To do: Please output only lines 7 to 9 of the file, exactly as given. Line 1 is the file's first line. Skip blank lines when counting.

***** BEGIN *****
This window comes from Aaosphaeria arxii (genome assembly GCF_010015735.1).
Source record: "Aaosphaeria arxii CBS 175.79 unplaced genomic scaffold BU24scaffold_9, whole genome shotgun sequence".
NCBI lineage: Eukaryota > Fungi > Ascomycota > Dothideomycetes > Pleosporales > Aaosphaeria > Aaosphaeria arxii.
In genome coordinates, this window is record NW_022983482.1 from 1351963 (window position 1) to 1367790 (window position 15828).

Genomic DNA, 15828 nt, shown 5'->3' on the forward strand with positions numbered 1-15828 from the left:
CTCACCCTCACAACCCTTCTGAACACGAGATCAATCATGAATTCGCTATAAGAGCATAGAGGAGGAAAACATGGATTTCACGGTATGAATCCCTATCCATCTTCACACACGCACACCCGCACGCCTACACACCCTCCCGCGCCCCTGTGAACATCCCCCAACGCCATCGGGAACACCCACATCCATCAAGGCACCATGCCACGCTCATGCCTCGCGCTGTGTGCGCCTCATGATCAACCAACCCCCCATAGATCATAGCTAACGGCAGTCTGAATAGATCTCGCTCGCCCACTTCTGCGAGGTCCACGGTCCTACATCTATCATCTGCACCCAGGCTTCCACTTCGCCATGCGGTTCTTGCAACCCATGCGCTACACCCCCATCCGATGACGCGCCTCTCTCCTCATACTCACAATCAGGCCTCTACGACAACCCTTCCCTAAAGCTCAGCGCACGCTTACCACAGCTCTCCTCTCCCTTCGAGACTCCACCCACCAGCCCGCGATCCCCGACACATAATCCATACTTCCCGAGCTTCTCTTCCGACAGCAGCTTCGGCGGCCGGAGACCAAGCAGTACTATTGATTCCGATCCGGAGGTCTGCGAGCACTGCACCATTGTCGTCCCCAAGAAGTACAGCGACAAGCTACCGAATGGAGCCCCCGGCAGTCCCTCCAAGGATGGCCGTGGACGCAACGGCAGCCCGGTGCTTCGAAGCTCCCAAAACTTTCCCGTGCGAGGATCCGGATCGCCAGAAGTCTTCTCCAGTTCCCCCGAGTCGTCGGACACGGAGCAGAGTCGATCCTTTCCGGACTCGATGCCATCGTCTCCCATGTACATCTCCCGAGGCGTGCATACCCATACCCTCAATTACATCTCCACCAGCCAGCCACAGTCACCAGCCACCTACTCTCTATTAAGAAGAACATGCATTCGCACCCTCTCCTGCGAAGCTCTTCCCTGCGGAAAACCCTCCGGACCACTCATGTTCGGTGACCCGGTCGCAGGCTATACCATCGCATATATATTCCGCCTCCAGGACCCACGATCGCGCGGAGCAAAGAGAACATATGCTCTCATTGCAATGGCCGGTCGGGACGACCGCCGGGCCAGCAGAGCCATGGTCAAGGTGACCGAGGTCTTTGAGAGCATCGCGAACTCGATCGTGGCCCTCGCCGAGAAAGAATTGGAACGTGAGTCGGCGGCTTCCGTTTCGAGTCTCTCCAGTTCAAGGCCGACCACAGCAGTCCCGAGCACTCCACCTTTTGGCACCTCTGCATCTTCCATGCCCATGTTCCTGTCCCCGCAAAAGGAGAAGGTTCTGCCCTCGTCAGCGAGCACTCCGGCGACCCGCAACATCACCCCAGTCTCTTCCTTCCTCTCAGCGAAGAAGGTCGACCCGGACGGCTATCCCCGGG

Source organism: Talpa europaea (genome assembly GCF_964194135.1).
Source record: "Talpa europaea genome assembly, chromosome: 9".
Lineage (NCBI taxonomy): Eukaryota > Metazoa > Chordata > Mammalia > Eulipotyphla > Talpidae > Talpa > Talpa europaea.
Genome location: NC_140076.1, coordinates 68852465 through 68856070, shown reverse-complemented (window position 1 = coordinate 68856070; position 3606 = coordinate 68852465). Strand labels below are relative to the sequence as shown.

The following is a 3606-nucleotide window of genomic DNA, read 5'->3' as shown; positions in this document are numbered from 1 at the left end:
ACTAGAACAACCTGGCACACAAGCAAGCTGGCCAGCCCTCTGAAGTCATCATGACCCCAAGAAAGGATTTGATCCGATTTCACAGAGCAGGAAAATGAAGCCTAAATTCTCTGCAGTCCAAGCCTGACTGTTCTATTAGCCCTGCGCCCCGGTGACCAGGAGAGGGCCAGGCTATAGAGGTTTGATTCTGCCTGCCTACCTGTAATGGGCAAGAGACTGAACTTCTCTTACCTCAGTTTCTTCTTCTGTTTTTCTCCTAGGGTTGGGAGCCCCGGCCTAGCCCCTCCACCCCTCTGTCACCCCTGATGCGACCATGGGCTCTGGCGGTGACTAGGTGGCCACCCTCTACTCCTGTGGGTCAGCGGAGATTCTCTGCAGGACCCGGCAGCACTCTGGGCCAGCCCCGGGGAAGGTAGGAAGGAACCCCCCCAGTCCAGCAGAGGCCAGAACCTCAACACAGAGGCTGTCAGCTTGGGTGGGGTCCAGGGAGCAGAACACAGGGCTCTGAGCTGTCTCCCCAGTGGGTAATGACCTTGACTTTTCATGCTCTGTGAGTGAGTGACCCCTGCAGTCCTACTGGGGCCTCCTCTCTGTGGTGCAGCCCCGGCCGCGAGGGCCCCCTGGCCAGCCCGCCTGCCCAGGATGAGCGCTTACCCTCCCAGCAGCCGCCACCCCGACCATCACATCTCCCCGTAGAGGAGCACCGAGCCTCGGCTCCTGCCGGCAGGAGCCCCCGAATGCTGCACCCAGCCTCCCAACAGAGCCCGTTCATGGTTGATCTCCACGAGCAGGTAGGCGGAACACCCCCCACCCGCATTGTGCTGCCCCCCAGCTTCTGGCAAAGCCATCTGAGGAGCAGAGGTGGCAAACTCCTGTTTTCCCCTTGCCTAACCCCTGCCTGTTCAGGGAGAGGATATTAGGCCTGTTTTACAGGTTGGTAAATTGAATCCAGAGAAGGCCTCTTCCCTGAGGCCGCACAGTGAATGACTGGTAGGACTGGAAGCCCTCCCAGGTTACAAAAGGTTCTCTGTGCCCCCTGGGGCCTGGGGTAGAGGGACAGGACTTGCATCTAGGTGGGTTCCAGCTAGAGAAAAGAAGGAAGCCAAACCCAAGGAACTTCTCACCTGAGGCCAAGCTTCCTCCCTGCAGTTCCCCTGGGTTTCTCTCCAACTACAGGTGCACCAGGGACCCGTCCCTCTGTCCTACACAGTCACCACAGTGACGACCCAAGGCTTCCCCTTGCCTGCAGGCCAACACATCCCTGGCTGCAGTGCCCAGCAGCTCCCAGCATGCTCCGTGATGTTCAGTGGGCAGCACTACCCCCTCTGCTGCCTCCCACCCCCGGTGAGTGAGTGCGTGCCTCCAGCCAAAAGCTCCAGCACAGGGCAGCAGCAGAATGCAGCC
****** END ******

Source organism: Talpa europaea (genome assembly GCF_964194135.1).
Source record: "Talpa europaea genome assembly, chromosome: 9".
Lineage (NCBI taxonomy): Eukaryota > Metazoa > Chordata > Mammalia > Eulipotyphla > Talpidae > Talpa > Talpa europaea.